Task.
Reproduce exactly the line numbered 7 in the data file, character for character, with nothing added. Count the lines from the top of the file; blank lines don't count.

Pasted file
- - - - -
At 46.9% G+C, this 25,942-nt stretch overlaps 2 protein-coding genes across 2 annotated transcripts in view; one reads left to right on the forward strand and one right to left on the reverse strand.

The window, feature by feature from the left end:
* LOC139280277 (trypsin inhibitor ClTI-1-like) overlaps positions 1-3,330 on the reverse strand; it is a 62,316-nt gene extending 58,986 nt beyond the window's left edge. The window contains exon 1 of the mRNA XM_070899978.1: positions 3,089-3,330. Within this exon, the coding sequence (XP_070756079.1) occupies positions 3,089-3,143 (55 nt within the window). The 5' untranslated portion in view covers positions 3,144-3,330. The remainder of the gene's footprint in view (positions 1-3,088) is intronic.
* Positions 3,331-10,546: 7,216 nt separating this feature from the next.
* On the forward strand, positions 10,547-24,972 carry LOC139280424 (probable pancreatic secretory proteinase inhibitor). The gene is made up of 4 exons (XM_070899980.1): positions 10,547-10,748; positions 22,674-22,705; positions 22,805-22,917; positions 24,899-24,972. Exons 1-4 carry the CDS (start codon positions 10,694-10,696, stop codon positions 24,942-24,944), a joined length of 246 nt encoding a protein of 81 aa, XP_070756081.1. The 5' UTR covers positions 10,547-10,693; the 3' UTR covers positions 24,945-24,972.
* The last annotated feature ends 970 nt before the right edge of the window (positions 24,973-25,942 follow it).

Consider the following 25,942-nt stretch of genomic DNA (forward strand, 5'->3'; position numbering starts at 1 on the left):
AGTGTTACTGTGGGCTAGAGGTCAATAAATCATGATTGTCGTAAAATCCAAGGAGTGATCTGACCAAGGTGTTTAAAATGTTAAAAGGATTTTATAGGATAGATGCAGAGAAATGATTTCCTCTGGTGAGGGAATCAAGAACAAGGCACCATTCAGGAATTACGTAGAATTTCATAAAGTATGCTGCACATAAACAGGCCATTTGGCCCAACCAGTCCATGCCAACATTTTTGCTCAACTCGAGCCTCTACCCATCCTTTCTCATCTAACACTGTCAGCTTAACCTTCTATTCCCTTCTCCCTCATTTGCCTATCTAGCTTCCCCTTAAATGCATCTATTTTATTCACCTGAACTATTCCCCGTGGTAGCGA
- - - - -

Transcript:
Consider the following 25,942-nt stretch of genomic DNA (forward strand, 5'->3'; position numbering starts at 1 on the left):